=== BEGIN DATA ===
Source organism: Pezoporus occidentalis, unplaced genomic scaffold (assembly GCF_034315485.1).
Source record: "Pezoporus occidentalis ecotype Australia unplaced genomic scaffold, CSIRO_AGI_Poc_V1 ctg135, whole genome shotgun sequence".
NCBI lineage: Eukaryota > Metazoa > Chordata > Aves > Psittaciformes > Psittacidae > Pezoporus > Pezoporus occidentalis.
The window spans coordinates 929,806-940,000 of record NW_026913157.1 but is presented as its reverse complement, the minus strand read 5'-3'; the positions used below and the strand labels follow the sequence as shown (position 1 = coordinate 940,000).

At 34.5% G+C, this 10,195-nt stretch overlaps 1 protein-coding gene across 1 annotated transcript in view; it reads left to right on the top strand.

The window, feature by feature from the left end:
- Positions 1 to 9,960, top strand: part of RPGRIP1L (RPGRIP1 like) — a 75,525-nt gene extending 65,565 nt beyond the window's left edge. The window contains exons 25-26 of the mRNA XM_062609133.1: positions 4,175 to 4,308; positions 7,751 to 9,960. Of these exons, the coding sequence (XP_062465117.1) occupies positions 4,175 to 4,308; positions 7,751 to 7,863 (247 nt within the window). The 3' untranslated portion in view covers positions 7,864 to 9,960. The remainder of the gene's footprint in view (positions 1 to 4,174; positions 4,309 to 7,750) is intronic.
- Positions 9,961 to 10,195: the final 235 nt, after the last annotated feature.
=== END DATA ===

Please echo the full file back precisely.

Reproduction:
Source organism: Pezoporus occidentalis, unplaced genomic scaffold (assembly GCF_034315485.1).
Source record: "Pezoporus occidentalis ecotype Australia unplaced genomic scaffold, CSIRO_AGI_Poc_V1 ctg135, whole genome shotgun sequence".
NCBI lineage: Eukaryota > Metazoa > Chordata > Aves > Psittaciformes > Psittacidae > Pezoporus > Pezoporus occidentalis.
The window spans coordinates 929,806-940,000 of record NW_026913157.1 but is presented as its reverse complement, the minus strand read 5'-3'; the positions used below and the strand labels follow the sequence as shown (position 1 = coordinate 940,000).

At 34.5% G+C, this 10,195-nt stretch overlaps 1 protein-coding gene across 1 annotated transcript in view; it reads left to right on the top strand.

The window, feature by feature from the left end:
- Positions 1 to 9,960, top strand: part of RPGRIP1L (RPGRIP1 like) — a 75,525-nt gene extending 65,565 nt beyond the window's left edge. The window contains exons 25-26 of the mRNA XM_062609133.1: positions 4,175 to 4,308; positions 7,751 to 9,960. Of these exons, the coding sequence (XP_062465117.1) occupies positions 4,175 to 4,308; positions 7,751 to 7,863 (247 nt within the window). The 3' untranslated portion in view covers positions 7,864 to 9,960. The remainder of the gene's footprint in view (positions 1 to 4,174; positions 4,309 to 7,750) is intronic.
- Positions 9,961 to 10,195: the final 235 nt, after the last annotated feature.